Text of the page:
The novel coronavirus has probably been spreading undetected for about six weeks in Washington state, where the first US death was reported this weekend.
A genetic analysis of the virus from a newly diagnosed patient in Snohomish County closely matched that of a specimen from the first known coronavirus patient in the United States, who traveled from China in January.
Trevor Bedford, a computational biologist at Fred Hutchinson Cancer Research Center in Seattle, announced his findings on Saturday night.
The evidence overwhelmingly suggests that these cases are linked through community transmission, Bedford wrote - and that this has been going on for weeks, with hundreds of infections likely.
"This strongly suggests that there has been cryptic transmission in Washington state for the past six weeks," he wrote. "I believe we're facing an already substantial outbreak in Washington State that was not detected until now due to narrow case definition requiring direct travel to China."
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The United States, Australia and Thailand each reported their first coronavirus-related deaths over the weekend, all in the span of about 12 hours. Covid-19 has killed patients on four continents, with the global death toll now reaching 3000.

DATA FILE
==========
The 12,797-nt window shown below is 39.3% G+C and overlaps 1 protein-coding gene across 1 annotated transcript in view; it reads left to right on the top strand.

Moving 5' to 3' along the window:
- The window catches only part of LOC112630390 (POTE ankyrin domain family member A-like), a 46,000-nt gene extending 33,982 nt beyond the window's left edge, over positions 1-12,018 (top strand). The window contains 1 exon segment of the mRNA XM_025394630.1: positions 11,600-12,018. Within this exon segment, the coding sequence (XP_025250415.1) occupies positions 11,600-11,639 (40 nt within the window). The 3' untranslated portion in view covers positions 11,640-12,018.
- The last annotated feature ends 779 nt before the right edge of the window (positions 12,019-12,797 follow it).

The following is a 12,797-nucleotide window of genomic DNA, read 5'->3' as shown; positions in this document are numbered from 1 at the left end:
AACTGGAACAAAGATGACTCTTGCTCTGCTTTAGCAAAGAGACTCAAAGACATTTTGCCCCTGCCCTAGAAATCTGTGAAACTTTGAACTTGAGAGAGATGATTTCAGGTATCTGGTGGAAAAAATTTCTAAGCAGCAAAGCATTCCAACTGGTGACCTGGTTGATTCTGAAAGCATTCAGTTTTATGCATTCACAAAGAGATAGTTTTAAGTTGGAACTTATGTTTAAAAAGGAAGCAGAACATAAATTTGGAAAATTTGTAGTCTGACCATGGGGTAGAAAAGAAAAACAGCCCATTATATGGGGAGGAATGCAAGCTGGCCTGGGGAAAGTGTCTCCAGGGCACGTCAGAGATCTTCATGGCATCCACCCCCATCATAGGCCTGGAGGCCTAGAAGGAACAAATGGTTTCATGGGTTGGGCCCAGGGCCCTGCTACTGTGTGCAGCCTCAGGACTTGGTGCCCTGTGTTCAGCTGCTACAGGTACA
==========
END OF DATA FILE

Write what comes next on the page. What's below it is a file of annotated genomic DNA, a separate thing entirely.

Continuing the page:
The first US death, in Washington state, was a man in his 50s with underlying health conditions, officials said. The patient had no recent travel history or contact with people known to be infected, officials said.
Officials in the Seattle area announced two cases related to a possible outbreak at a long-term nursing home, Life Care Center in Kirkland. The elderly are considered to be especially vulnerable to infection.
One patient is a health-care worker in her 40s who was in satisfactory condition, according to state health officials. The other, a resident in her 70s, is in serious condition.
Earlier on Saturday, the Trump administration outlined new travel restrictions affecting Iran, Italy and South Korea in response to the outbreak, and President Donald Trump said he was considering further restrictions across the southern border.
Health and Human Services Secretary Alex Azar warned on Sunday that more coronavirus infections will surface in the United States. He said they are watching for possible drug shortages from disruptions to the pharmaceutical supply chain in China.
"We cannot make predictions as to how many cases we'll have, but we will have more, and we will have more community cases," he said on CBS' Face the Nation programme. "It's simply just a matter of math."